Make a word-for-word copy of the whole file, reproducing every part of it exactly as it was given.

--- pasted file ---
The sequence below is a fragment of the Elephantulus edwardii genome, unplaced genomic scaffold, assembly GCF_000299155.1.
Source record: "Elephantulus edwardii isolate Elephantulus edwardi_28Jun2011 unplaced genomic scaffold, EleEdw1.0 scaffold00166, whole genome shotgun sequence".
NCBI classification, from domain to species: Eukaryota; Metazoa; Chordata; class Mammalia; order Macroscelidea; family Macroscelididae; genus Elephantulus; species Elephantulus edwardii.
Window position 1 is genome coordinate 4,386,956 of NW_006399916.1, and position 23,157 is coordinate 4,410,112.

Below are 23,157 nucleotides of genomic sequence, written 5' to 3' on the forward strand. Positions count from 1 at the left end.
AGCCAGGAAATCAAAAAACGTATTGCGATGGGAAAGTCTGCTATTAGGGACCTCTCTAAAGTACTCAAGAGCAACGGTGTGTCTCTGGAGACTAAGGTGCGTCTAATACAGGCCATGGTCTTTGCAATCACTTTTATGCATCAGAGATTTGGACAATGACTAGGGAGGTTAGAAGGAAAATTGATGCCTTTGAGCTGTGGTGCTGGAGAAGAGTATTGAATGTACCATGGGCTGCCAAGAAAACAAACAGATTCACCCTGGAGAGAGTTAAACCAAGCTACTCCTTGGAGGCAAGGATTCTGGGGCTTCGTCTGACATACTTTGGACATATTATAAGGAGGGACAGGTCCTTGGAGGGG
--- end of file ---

The sequence below is a fragment of the Elephantulus edwardii genome, unplaced genomic scaffold, assembly GCF_000299155.1.
Source record: "Elephantulus edwardii isolate Elephantulus edwardi_28Jun2011 unplaced genomic scaffold, EleEdw1.0 scaffold00166, whole genome shotgun sequence".
NCBI classification, from domain to species: Eukaryota; Metazoa; Chordata; class Mammalia; order Macroscelidea; family Macroscelididae; genus Elephantulus; species Elephantulus edwardii.
Window position 1 is genome coordinate 4,386,956 of NW_006399916.1, and position 23,157 is coordinate 4,410,112.

Below are 23,157 nucleotides of genomic sequence, written 5' to 3' on the forward strand. Positions count from 1 at the left end.
AGCCAGGAAATCAAAAAACGTATTGCGATGGGAAAGTCTGCTATTAGGGACCTCTCTAAAGTACTCAAGAGCAACGGTGTGTCTCTGGAGACTAAGGTGCGTCTAATACAGGCCATGGTCTTTGCAATCACTTTTATGCATCAGAGATTTGGACAATGACTAGGGAGGTTAGAAGGAAAATTGATGCCTTTGAGCTGTGGTGCTGGAGAAGAGTATTGAATGTACCATGGGCTGCCAAGAAAACAAACAGATTCACCCTGGAGAGAGTTAAACCAAGCTACTCCTTGGAGGCAAGGATTCTGGGGCTTCGTCTGACATACTTTGGACATATTATAAGGAGGGACAGGTCCTTGGAGGGG